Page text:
Saturday, September 03, 2016

Reader's Diary #1370- Grant Morrison (writer), various artists: The Multiversity (Deluxe Edition)

Earlier this year I reviewed Jonathan Hickman's Secret Wars, Marvel's attempt at mashing up and reconciling all of their universes and subsequent characters. Around the same time that the Secret Wars issues started coming out, Grant Morrison was finishing up a similar project for DC Comics called The Multiversity. Questions about whether or not there was blatant copying or if this was a coincidence not withstanding, it was next to impossible not to compare and decide which one I'd like more. Which was the Finding Nemo and which was the Shark Tale?

Alas, I'd have to say that The Multiversity was the Shark Tale. Basically, I found it to be a confusing mess. Reading other reviews of this project, it seems that I'm not the only one who didn't quite get the frame story. How the universes in The Multiversity collide, how characters cross over, seems to happen any number of ways: a comic, a cubic portal, The Flash runs really fast, and so on. There are overarching villains, but just what their motives are is ridiculously muddled and when all is said and done inconsequential. Still, of those that found similar fault, some nonetheless liked the individual stories. I can't even say that. I wasn't connected to a single character and honestly, they were all underdeveloped. There was an overabundance of unfamiliar characters that needed more depth and the more familiar DC characters were flat and directionless.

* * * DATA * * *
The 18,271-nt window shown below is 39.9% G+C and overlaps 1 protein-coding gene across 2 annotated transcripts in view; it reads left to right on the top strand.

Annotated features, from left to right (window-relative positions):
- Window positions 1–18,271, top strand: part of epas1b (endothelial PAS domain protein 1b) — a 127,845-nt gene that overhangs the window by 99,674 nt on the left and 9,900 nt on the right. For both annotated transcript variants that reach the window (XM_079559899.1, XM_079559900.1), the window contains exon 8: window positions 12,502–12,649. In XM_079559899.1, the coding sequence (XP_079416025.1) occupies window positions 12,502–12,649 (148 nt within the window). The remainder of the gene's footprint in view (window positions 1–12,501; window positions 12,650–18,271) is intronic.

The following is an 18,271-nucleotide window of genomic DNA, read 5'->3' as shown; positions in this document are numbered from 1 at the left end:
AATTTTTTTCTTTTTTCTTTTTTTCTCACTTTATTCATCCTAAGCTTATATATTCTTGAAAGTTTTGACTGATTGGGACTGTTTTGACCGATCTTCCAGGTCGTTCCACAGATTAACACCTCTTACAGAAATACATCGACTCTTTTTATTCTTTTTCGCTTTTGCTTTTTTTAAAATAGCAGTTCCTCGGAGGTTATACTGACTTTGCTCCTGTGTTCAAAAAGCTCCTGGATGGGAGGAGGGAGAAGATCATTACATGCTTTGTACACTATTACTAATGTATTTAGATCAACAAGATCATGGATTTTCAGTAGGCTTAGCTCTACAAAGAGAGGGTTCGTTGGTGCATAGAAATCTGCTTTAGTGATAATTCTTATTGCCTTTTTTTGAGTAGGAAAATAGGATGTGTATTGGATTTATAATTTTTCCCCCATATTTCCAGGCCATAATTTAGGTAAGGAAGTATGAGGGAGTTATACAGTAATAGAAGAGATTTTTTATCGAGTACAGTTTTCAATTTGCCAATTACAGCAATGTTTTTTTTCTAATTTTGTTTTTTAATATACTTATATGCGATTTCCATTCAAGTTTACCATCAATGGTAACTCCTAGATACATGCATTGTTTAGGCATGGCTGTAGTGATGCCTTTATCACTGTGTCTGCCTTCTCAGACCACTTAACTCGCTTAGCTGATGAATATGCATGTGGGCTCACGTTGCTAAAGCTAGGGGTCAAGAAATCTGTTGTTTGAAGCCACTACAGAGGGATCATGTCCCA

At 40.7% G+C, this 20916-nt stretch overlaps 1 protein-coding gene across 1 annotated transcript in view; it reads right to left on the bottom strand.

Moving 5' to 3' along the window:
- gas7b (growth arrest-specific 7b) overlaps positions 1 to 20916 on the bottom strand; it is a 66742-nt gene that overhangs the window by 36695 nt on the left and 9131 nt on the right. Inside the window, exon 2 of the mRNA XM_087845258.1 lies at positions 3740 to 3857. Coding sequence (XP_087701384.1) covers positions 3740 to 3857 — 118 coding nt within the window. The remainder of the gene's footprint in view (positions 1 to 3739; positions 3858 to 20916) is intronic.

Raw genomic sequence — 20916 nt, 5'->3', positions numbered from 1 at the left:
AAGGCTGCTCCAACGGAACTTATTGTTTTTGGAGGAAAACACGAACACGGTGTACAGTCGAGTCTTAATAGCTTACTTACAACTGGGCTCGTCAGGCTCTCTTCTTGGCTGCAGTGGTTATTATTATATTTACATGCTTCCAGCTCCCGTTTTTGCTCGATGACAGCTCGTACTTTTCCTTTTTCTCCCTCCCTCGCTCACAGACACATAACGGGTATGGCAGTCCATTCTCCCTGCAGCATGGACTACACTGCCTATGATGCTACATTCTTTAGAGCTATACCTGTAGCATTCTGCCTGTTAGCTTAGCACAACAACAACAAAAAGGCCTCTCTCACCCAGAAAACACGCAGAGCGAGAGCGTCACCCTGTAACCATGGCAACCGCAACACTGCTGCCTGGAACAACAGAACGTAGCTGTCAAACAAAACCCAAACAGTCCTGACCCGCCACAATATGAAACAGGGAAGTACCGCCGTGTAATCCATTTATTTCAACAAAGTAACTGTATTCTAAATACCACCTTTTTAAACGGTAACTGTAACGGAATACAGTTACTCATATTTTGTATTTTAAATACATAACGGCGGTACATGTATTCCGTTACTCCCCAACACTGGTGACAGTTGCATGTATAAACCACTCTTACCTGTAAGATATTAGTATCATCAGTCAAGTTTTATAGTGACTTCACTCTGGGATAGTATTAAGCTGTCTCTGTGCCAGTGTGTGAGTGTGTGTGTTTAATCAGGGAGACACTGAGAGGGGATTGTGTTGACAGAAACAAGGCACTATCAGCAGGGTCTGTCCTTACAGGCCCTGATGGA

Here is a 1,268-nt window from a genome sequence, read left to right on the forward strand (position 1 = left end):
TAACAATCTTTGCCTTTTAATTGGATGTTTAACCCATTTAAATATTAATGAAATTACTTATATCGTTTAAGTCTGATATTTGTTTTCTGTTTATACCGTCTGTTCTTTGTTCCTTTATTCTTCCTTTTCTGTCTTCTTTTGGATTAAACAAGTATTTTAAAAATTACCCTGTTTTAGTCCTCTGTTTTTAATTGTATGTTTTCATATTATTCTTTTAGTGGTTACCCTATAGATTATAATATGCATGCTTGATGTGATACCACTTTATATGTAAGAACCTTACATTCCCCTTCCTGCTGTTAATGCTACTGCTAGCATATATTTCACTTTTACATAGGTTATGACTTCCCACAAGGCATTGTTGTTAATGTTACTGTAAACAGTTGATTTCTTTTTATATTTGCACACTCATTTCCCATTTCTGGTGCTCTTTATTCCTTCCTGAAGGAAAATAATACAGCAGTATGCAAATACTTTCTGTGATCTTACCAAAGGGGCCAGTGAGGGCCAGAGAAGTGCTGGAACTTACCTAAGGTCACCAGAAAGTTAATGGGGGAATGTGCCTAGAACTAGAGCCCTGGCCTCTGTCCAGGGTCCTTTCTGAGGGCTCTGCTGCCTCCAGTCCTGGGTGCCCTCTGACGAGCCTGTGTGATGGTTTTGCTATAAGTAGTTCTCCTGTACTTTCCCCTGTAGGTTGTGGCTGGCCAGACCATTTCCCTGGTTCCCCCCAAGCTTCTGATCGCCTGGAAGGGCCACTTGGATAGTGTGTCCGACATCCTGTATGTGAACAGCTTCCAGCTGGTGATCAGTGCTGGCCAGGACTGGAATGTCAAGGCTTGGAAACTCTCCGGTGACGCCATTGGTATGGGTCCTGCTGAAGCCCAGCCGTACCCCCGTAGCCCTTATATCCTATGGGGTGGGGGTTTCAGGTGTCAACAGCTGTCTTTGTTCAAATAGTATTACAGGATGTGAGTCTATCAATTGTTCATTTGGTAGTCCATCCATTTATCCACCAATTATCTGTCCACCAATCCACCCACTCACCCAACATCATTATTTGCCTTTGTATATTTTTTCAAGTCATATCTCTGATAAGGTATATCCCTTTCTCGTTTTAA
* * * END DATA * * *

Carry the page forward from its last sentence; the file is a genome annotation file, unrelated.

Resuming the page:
I've come across some theories about what it's all supposed to mean. It seems to have been Morrison's commentary on the powers that be (fan pressure and publishing houses) who can constantly destroy universes or squeeze them together into something more coherent as a whole. And, I think, Morrison is basically saying, "nice try, but creativity will win out. New universes will spring up once more and the cycle will continue."

Creative yes, but so sloppily and self-indulgently told. Furthermore, rejecting the reader's demand for some semblance of clarity, for a freaking narrative, as boring is an unfair cop-out.

The art, however, I will say was spectacular. The decision to go with a variety of artists worked; each bringing new styles and tones appropriate to the individual stories, lighter when they needed to be, monstrous when they needed to be. They weren't, unfortunately, able to bring this all together, but that should have fallen on Morrison.

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